Future therapies


Novel non-endoscopic approaches are also likely to add to therapeutic options. The most likely of these is Tranexamic acid, a plasmin inhibitor that maintains clot stability by limiting fibrinolysis, is currently being trialled in the Haemorrhage ALleviation with Tranexamic acid-InTestinal system (HALT-IT) study, a large, international, randomised, double-blind, placebo-controlled trial, directly evaluating its role in acute upper GI bleeding. However, a degree of caution is necessary, as previous interventions, such as Factor-VIIa, despite early promise failed in phase 4 studies to show a significant impact on AVB (failure to control acute bleeding, prevent 5-day rebleeding and/or death, and 42-day mortality) compared with placebo.25

Endoscopic therapies

There are little new endoscopic therapeutic approaches which show promise, but control of variceal bleeding with endoscopically applied haemostatic powder (Hemospray) looks interesting. This agent is an inorganic haemostatic powder that becomes cohesive and adhesive to form a stable mechanical barrier over the bleeding site; it is also reported to increase local clotting factors and activate the intrinsic clotting cascade. However, supportive data is currently limited to only a few case series predominantly in non-variceal bleeding,26one case series,27 and isolated case reports in GVB28 ,29; usually following failure of other endoscopic methods. Therefore, its use will need to stand up to more critical review with following more comprehensive randomised clinical trials.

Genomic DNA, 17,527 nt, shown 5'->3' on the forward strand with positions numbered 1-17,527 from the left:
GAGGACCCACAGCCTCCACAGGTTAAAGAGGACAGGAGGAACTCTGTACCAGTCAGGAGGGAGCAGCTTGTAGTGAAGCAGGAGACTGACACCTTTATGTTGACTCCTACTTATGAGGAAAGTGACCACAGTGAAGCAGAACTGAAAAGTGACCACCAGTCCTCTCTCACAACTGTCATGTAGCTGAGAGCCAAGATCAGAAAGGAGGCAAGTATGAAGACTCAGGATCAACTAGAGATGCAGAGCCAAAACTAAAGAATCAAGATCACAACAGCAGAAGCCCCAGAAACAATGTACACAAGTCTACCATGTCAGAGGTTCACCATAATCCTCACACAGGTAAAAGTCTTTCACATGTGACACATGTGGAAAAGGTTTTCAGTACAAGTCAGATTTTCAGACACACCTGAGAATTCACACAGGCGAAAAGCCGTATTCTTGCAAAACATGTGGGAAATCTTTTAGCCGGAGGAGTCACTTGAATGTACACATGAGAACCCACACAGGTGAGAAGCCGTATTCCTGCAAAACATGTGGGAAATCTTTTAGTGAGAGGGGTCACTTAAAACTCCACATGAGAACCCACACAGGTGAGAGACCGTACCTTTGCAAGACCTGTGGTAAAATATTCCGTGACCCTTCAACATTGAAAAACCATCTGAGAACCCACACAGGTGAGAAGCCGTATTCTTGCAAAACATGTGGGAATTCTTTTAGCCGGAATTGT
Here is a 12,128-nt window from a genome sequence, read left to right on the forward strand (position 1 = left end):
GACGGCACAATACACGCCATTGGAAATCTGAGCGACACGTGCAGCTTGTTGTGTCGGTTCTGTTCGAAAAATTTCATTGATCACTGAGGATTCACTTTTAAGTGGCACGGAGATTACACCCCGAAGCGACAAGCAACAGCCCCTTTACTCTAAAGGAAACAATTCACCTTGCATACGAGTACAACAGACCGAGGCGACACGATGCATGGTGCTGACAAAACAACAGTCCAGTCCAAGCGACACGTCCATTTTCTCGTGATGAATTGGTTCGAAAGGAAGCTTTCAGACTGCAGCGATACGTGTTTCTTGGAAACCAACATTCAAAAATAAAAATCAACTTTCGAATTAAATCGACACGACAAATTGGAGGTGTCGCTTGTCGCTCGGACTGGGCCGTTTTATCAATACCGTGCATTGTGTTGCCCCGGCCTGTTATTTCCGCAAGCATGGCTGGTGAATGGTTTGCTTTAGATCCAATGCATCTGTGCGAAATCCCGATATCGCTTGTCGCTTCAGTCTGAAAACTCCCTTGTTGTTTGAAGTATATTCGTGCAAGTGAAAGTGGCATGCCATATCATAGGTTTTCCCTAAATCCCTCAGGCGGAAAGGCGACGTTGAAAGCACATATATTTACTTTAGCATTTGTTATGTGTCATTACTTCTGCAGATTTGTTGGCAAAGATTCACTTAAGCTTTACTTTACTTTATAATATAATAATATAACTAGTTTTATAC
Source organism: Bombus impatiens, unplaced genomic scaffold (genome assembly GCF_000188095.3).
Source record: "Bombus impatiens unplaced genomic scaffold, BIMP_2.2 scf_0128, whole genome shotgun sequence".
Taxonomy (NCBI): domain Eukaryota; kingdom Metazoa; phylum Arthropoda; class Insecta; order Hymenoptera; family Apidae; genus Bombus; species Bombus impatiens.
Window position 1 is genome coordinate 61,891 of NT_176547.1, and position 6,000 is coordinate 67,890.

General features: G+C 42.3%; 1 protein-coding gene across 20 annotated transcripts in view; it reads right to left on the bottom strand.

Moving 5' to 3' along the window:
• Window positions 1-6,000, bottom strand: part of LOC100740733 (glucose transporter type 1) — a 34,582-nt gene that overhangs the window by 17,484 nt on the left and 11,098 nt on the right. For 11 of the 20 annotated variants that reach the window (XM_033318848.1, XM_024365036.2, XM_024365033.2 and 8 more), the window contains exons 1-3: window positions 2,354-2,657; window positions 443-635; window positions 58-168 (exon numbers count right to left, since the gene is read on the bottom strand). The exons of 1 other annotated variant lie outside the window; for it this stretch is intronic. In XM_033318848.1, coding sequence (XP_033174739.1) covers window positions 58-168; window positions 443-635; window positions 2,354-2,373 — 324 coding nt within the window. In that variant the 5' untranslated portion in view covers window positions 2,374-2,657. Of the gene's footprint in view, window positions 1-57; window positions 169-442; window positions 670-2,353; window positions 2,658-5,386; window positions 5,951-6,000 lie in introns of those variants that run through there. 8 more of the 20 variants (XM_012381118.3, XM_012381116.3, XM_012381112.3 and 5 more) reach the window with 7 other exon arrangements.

Injection of Thrombin has been around for some time, but data had been limited. Recently however, a large prospective study suggests that Thrombin would be a good option for units where glue-injection is not already an option.30


In the management of AVB, SEMS has been rarely used outside of a few selected liver units, despite published non-randomised trial data suggesting improved outcomes versus standard medical therapy and OBL with ongoing/rebleeding variceal episodes. We therefore propose that SEMS should be the preferred intervention for refractory OVB after failed VBL or Sengstaken-Blakemoore tube (SBT) (figure 4). Moreover, randomised control trials are underway to establish whether this novel modality would be of benefit in the primary management in preference to EVL in current treatment algorithms. Although the relatively high unit cost (£2000) per SEMS may initially be considered a limiting factor for its wider use, this should be offset against the significant cost savings due to less rebleeding episodes and sequelae.

Figure 4